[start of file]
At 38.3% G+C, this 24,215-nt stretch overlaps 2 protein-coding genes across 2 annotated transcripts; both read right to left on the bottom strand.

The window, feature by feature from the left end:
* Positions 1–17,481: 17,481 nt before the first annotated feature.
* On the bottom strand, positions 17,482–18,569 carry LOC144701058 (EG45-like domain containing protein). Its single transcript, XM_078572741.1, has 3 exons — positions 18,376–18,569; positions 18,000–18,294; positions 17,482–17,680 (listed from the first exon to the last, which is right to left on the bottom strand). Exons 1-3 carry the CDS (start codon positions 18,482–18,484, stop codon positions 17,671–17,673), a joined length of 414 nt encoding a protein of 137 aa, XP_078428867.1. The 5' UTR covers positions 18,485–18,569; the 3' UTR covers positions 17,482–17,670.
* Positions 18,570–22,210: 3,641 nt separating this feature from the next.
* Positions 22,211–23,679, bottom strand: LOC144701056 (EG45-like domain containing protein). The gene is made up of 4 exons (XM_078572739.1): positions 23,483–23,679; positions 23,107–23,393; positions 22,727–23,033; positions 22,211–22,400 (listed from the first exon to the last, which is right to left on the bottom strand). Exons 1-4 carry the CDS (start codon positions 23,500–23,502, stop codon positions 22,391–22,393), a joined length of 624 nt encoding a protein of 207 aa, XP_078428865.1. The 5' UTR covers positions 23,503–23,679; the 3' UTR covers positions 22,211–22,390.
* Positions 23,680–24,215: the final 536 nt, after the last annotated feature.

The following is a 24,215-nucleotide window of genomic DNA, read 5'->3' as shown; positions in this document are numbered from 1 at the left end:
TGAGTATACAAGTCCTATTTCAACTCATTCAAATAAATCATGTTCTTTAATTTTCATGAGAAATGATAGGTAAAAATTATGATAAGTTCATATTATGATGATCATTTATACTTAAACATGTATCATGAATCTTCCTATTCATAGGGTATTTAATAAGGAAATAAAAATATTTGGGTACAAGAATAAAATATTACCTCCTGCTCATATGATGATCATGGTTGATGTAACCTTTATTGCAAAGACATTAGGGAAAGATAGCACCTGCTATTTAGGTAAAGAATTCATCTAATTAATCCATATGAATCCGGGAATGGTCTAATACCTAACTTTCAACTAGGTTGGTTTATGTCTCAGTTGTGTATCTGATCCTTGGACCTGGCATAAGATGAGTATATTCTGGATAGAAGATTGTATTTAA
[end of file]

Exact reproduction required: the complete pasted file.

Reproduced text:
At 38.3% G+C, this 24,215-nt stretch overlaps 2 protein-coding genes across 2 annotated transcripts; both read right to left on the bottom strand.

The window, feature by feature from the left end:
* Positions 1–17,481: 17,481 nt before the first annotated feature.
* On the bottom strand, positions 17,482–18,569 carry LOC144701058 (EG45-like domain containing protein). Its single transcript, XM_078572741.1, has 3 exons — positions 18,376–18,569; positions 18,000–18,294; positions 17,482–17,680 (listed from the first exon to the last, which is right to left on the bottom strand). Exons 1-3 carry the CDS (start codon positions 18,482–18,484, stop codon positions 17,671–17,673), a joined length of 414 nt encoding a protein of 137 aa, XP_078428867.1. The 5' UTR covers positions 18,485–18,569; the 3' UTR covers positions 17,482–17,670.
* Positions 18,570–22,210: 3,641 nt separating this feature from the next.
* Positions 22,211–23,679, bottom strand: LOC144701056 (EG45-like domain containing protein). The gene is made up of 4 exons (XM_078572739.1): positions 23,483–23,679; positions 23,107–23,393; positions 22,727–23,033; positions 22,211–22,400 (listed from the first exon to the last, which is right to left on the bottom strand). Exons 1-4 carry the CDS (start codon positions 23,500–23,502, stop codon positions 22,391–22,393), a joined length of 624 nt encoding a protein of 207 aa, XP_078428865.1. The 5' UTR covers positions 23,503–23,679; the 3' UTR covers positions 22,211–22,390.
* Positions 23,680–24,215: the final 536 nt, after the last annotated feature.

The following is a 24,215-nucleotide window of genomic DNA, read 5'->3' as shown; positions in this document are numbered from 1 at the left end:
TGAGTATACAAGTCCTATTTCAACTCATTCAAATAAATCATGTTCTTTAATTTTCATGAGAAATGATAGGTAAAAATTATGATAAGTTCATATTATGATGATCATTTATACTTAAACATGTATCATGAATCTTCCTATTCATAGGGTATTTAATAAGGAAATAAAAATATTTGGGTACAAGAATAAAATATTACCTCCTGCTCATATGATGATCATGGTTGATGTAACCTTTATTGCAAAGACATTAGGGAAAGATAGCACCTGCTATTTAGGTAAAGAATTCATCTAATTAATCCATATGAATCCGGGAATGGTCTAATACCTAACTTTCAACTAGGTTGGTTTATGTCTCAGTTGTGTATCTGATCCTTGGACCTGGCATAAGATGAGTATATTCTGGATAGAAGATTGTATTTAA